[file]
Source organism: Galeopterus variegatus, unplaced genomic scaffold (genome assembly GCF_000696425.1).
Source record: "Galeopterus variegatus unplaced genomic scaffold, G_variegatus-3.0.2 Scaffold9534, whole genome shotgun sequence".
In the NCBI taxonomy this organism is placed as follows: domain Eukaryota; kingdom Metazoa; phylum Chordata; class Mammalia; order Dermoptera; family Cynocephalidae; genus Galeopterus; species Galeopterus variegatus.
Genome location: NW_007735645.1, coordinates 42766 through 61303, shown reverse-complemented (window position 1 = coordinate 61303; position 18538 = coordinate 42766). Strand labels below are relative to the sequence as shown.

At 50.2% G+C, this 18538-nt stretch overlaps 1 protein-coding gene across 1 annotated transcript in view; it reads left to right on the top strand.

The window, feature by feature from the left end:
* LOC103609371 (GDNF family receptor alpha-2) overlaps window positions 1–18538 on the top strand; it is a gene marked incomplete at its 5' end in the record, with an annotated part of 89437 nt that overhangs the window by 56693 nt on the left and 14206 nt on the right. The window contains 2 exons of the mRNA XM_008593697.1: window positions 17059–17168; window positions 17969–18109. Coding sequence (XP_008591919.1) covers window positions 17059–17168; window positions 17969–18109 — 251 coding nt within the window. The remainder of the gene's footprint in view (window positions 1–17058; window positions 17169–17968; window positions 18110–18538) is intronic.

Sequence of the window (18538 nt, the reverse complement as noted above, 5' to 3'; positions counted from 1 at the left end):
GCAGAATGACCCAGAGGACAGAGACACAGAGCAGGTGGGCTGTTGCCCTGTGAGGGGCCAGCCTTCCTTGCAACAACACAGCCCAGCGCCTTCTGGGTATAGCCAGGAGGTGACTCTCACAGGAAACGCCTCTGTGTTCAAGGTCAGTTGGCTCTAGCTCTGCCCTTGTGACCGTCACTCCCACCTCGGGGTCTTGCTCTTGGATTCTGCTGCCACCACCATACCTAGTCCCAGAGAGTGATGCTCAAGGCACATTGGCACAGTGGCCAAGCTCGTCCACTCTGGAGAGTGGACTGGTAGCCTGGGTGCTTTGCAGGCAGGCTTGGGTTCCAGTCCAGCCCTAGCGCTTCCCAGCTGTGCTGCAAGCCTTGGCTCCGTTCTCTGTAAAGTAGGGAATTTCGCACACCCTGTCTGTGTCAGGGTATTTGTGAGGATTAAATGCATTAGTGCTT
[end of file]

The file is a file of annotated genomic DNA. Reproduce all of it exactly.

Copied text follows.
Source organism: Galeopterus variegatus, unplaced genomic scaffold (genome assembly GCF_000696425.1).
Source record: "Galeopterus variegatus unplaced genomic scaffold, G_variegatus-3.0.2 Scaffold9534, whole genome shotgun sequence".
In the NCBI taxonomy this organism is placed as follows: domain Eukaryota; kingdom Metazoa; phylum Chordata; class Mammalia; order Dermoptera; family Cynocephalidae; genus Galeopterus; species Galeopterus variegatus.
Genome location: NW_007735645.1, coordinates 42766 through 61303, shown reverse-complemented (window position 1 = coordinate 61303; position 18538 = coordinate 42766). Strand labels below are relative to the sequence as shown.

At 50.2% G+C, this 18538-nt stretch overlaps 1 protein-coding gene across 1 annotated transcript in view; it reads left to right on the top strand.

The window, feature by feature from the left end:
* LOC103609371 (GDNF family receptor alpha-2) overlaps window positions 1–18538 on the top strand; it is a gene marked incomplete at its 5' end in the record, with an annotated part of 89437 nt that overhangs the window by 56693 nt on the left and 14206 nt on the right. The window contains 2 exons of the mRNA XM_008593697.1: window positions 17059–17168; window positions 17969–18109. Coding sequence (XP_008591919.1) covers window positions 17059–17168; window positions 17969–18109 — 251 coding nt within the window. The remainder of the gene's footprint in view (window positions 1–17058; window positions 17169–17968; window positions 18110–18538) is intronic.

Sequence of the window (18538 nt, the reverse complement as noted above, 5' to 3'; positions counted from 1 at the left end):
GCAGAATGACCCAGAGGACAGAGACACAGAGCAGGTGGGCTGTTGCCCTGTGAGGGGCCAGCCTTCCTTGCAACAACACAGCCCAGCGCCTTCTGGGTATAGCCAGGAGGTGACTCTCACAGGAAACGCCTCTGTGTTCAAGGTCAGTTGGCTCTAGCTCTGCCCTTGTGACCGTCACTCCCACCTCGGGGTCTTGCTCTTGGATTCTGCTGCCACCACCATACCTAGTCCCAGAGAGTGATGCTCAAGGCACATTGGCACAGTGGCCAAGCTCGTCCACTCTGGAGAGTGGACTGGTAGCCTGGGTGCTTTGCAGGCAGGCTTGGGTTCCAGTCCAGCCCTAGCGCTTCCCAGCTGTGCTGCAAGCCTTGGCTCCGTTCTCTGTAAAGTAGGGAATTTCGCACACCCTGTCTGTGTCAGGGTATTTGTGAGGATTAAATGCATTAGTGCTT